Tony Blair
© Reuters
Tony Blair
Tony Blair says leaving the EU is "not inevitable" and has called on pro-EU Britons to "revolt" against Brexit. He also blamed the outcome of the June 2016 referendum on his own Labour Party under Jeremy Corbyn's leadership.

Speaking in the City of London for Open Britain on Friday morning, the former Labour prime minister said his "mission" is to urge Remain voters to "rise up" against the referendum outcome, as he claimed people voted "without knowledge of the true terms of Brexit."

"Our challenge is to expose, relentlessly, what that cost is.

"To show how this decision was based on imperfect knowledge, which will now become informed knowledge.

"To calculate in 'easy-to-understand' ways how proceeding will cause real damage to the country and its citizens and to build support for finding a way out from the present rush over the cliff's edge."

Speaking for the pro-European campaign group, which emerged from the ashes of the Remain campaign, Blair said although he accepts the outcome of the EU referendum, he suggests reviewing the verdict when "we have a clear sense of where we're going."

Blair also took the opportunity to hit out at Tory Prime Minister Theresa May for pursuing Brexit at "any cost," warning her it could lead to a second Scottish Independence referendum, breaking up the United Kingdom.

"Indeed even the term 'hard Brexit' requires amendment. The policy is now 'Brexit at any cost,'" he said.

The former PM's comments have put him at odds with serving Labour leader Jeremy Corbyn, who last week told his MPs to back the government's bill to trigger Article 50, paving the way for Brexit negotiations.

The Labour Party is split on the issue, after Corbyn imposed a three-line whip on fellow MPs to assure the bill's smooth process.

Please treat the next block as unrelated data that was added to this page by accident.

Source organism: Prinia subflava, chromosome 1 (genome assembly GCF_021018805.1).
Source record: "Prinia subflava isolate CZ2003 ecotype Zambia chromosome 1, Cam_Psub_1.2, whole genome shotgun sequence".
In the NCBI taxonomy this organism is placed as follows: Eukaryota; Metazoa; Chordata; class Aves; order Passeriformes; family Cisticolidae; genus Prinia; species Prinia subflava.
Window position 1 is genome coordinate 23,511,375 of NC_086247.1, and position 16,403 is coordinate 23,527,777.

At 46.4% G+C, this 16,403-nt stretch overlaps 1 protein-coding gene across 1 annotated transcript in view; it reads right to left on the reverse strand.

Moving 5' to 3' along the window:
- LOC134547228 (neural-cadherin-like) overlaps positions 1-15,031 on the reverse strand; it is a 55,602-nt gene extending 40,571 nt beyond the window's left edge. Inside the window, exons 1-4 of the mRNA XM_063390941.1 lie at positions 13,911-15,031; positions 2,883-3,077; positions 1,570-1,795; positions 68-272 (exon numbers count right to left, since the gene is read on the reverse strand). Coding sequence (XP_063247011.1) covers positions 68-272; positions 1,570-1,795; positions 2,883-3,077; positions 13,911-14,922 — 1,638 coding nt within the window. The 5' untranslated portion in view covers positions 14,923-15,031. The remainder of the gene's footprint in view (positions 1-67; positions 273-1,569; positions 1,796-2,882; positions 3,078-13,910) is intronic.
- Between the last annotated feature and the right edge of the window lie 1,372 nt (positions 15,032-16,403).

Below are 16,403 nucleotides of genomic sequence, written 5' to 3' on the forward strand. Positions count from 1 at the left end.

Forty-seven of his own MPs defied him by opposing the bill, with Shadow Business Secretary Clive Lewis resigning from the frontbench in rebellion.

Blair's speech provoked outrage among pro-Brexit MPs, including former Cabinet Minister Iain Duncan Smith, who accused the ex-PM of being "deeply out of touch."

"What he really means is that he wants the British people to keep on being asked the same question again and again and again until they get it right.

"It just shows how arrogant and out of touch he and his friends in the political elite are. It's complete nonsense," Duncan Smith said.

"I suppose he learnt this disregard for democracy over the last few years from the friends he was advising in Kazakhstan."

May has criticized those trying to deny the "will of the people."

She is also striving to reassure France that the UK will not cherry-pick the best elements of EU membership.

The French senate said the UK should not be better off outside the EU once the Brexit deal is finalized.

The senate's 51-page document claims UK industries should be denied special access to the single market and that national parliaments in the EU should be given the chance to vote on a final deal for Britain's divorce from the bloc.